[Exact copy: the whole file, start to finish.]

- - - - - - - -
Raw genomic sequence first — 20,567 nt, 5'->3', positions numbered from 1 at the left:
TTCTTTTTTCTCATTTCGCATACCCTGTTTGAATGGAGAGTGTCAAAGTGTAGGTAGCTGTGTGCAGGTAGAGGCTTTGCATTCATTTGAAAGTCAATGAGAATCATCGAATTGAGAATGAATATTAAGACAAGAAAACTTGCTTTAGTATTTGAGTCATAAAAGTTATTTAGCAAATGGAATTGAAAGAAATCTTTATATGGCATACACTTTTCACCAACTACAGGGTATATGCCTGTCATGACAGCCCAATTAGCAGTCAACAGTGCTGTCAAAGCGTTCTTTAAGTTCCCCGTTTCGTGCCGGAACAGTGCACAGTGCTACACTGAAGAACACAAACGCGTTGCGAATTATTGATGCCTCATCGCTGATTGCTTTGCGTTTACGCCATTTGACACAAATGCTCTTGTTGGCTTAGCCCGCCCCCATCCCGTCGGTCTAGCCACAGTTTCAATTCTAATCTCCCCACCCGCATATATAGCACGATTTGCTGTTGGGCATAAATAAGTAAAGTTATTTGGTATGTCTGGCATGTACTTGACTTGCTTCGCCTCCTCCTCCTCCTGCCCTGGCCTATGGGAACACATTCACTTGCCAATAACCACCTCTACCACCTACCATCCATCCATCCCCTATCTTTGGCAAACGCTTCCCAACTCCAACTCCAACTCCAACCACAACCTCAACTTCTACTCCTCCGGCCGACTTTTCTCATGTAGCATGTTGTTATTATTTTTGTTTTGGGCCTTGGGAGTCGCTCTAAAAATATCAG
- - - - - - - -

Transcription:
Raw genomic sequence first — 20,567 nt, 5'->3', positions numbered from 1 at the left:
TTCTTTTTTCTCATTTCGCATACCCTGTTTGAATGGAGAGTGTCAAAGTGTAGGTAGCTGTGTGCAGGTAGAGGCTTTGCATTCATTTGAAAGTCAATGAGAATCATCGAATTGAGAATGAATATTAAGACAAGAAAACTTGCTTTAGTATTTGAGTCATAAAAGTTATTTAGCAAATGGAATTGAAAGAAATCTTTATATGGCATACACTTTTCACCAACTACAGGGTATATGCCTGTCATGACAGCCCAATTAGCAGTCAACAGTGCTGTCAAAGCGTTCTTTAAGTTCCCCGTTTCGTGCCGGAACAGTGCACAGTGCTACACTGAAGAACACAAACGCGTTGCGAATTATTGATGCCTCATCGCTGATTGCTTTGCGTTTACGCCATTTGACACAAATGCTCTTGTTGGCTTAGCCCGCCCCCATCCCGTCGGTCTAGCCACAGTTTCAATTCTAATCTCCCCACCCGCATATATAGCACGATTTGCTGTTGGGCATAAATAAGTAAAGTTATTTGGTATGTCTGGCATGTACTTGACTTGCTTCGCCTCCTCCTCCTCCTGCCCTGGCCTATGGGAACACATTCACTTGCCAATAACCACCTCTACCACCTACCATCCATCCATCCCCTATCTTTGGCAAACGCTTCCCAACTCCAACTCCAACTCCAACCACAACCTCAACTTCTACTCCTCCGGCCGACTTTTCTCATGTAGCATGTTGTTATTATTTTTGTTTTGGGCCTTGGGAGTCGCTCTAAAAATATCAG